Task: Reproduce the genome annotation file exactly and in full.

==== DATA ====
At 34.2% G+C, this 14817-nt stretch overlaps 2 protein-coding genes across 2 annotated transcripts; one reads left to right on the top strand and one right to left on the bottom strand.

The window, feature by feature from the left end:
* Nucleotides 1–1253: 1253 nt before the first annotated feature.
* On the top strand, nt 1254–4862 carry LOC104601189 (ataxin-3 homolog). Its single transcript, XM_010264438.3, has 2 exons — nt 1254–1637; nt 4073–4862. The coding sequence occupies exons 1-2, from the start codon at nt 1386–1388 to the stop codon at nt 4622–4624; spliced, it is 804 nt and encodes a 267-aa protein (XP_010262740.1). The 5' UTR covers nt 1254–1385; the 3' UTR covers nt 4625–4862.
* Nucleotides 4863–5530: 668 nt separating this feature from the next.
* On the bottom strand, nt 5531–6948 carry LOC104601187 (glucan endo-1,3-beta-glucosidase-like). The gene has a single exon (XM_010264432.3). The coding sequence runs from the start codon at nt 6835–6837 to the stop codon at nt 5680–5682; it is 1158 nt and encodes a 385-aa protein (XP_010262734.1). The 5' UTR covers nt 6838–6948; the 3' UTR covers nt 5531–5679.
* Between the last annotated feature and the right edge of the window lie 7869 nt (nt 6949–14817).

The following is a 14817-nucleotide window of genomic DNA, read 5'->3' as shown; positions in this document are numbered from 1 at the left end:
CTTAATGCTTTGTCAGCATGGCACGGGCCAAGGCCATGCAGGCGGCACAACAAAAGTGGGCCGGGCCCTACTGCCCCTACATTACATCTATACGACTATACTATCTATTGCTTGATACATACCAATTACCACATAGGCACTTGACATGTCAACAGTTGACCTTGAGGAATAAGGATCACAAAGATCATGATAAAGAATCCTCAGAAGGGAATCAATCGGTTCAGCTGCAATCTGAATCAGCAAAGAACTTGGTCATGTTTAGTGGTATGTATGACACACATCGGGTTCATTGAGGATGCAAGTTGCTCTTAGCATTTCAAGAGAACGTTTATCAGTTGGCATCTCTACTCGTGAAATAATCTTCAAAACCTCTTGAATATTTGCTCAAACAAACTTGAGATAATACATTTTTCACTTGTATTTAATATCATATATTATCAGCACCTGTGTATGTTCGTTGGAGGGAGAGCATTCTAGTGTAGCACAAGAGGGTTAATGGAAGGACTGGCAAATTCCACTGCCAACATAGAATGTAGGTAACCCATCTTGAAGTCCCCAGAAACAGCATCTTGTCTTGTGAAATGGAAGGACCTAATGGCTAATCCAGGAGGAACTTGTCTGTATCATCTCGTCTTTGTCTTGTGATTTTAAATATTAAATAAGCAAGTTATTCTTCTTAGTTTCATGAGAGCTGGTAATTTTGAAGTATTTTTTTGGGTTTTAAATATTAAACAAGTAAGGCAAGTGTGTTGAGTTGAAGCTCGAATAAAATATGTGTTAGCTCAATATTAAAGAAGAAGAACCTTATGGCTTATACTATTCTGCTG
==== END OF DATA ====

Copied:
At 34.2% G+C, this 14817-nt stretch overlaps 2 protein-coding genes across 2 annotated transcripts; one reads left to right on the top strand and one right to left on the bottom strand.

The window, feature by feature from the left end:
* Nucleotides 1–1253: 1253 nt before the first annotated feature.
* On the top strand, nt 1254–4862 carry LOC104601189 (ataxin-3 homolog). Its single transcript, XM_010264438.3, has 2 exons — nt 1254–1637; nt 4073–4862. The coding sequence occupies exons 1-2, from the start codon at nt 1386–1388 to the stop codon at nt 4622–4624; spliced, it is 804 nt and encodes a 267-aa protein (XP_010262740.1). The 5' UTR covers nt 1254–1385; the 3' UTR covers nt 4625–4862.
* Nucleotides 4863–5530: 668 nt separating this feature from the next.
* On the bottom strand, nt 5531–6948 carry LOC104601187 (glucan endo-1,3-beta-glucosidase-like). The gene has a single exon (XM_010264432.3). The coding sequence runs from the start codon at nt 6835–6837 to the stop codon at nt 5680–5682; it is 1158 nt and encodes a 385-aa protein (XP_010262734.1). The 5' UTR covers nt 6838–6948; the 3' UTR covers nt 5531–5679.
* Between the last annotated feature and the right edge of the window lie 7869 nt (nt 6949–14817).

The following is a 14817-nucleotide window of genomic DNA, read 5'->3' as shown; positions in this document are numbered from 1 at the left end:
CTTAATGCTTTGTCAGCATGGCACGGGCCAAGGCCATGCAGGCGGCACAACAAAAGTGGGCCGGGCCCTACTGCCCCTACATTACATCTATACGACTATACTATCTATTGCTTGATACATACCAATTACCACATAGGCACTTGACATGTCAACAGTTGACCTTGAGGAATAAGGATCACAAAGATCATGATAAAGAATCCTCAGAAGGGAATCAATCGGTTCAGCTGCAATCTGAATCAGCAAAGAACTTGGTCATGTTTAGTGGTATGTATGACACACATCGGGTTCATTGAGGATGCAAGTTGCTCTTAGCATTTCAAGAGAACGTTTATCAGTTGGCATCTCTACTCGTGAAATAATCTTCAAAACCTCTTGAATATTTGCTCAAACAAACTTGAGATAATACATTTTTCACTTGTATTTAATATCATATATTATCAGCACCTGTGTATGTTCGTTGGAGGGAGAGCATTCTAGTGTAGCACAAGAGGGTTAATGGAAGGACTGGCAAATTCCACTGCCAACATAGAATGTAGGTAACCCATCTTGAAGTCCCCAGAAACAGCATCTTGTCTTGTGAAATGGAAGGACCTAATGGCTAATCCAGGAGGAACTTGTCTGTATCATCTCGTCTTTGTCTTGTGATTTTAAATATTAAATAAGCAAGTTATTCTTCTTAGTTTCATGAGAGCTGGTAATTTTGAAGTATTTTTTTGGGTTTTAAATATTAAACAAGTAAGGCAAGTGTGTTGAGTTGAAGCTCGAATAAAATATGTGTTAGCTCAATATTAAAGAAGAAGAACCTTATGGCTTATACTATTCTGCTG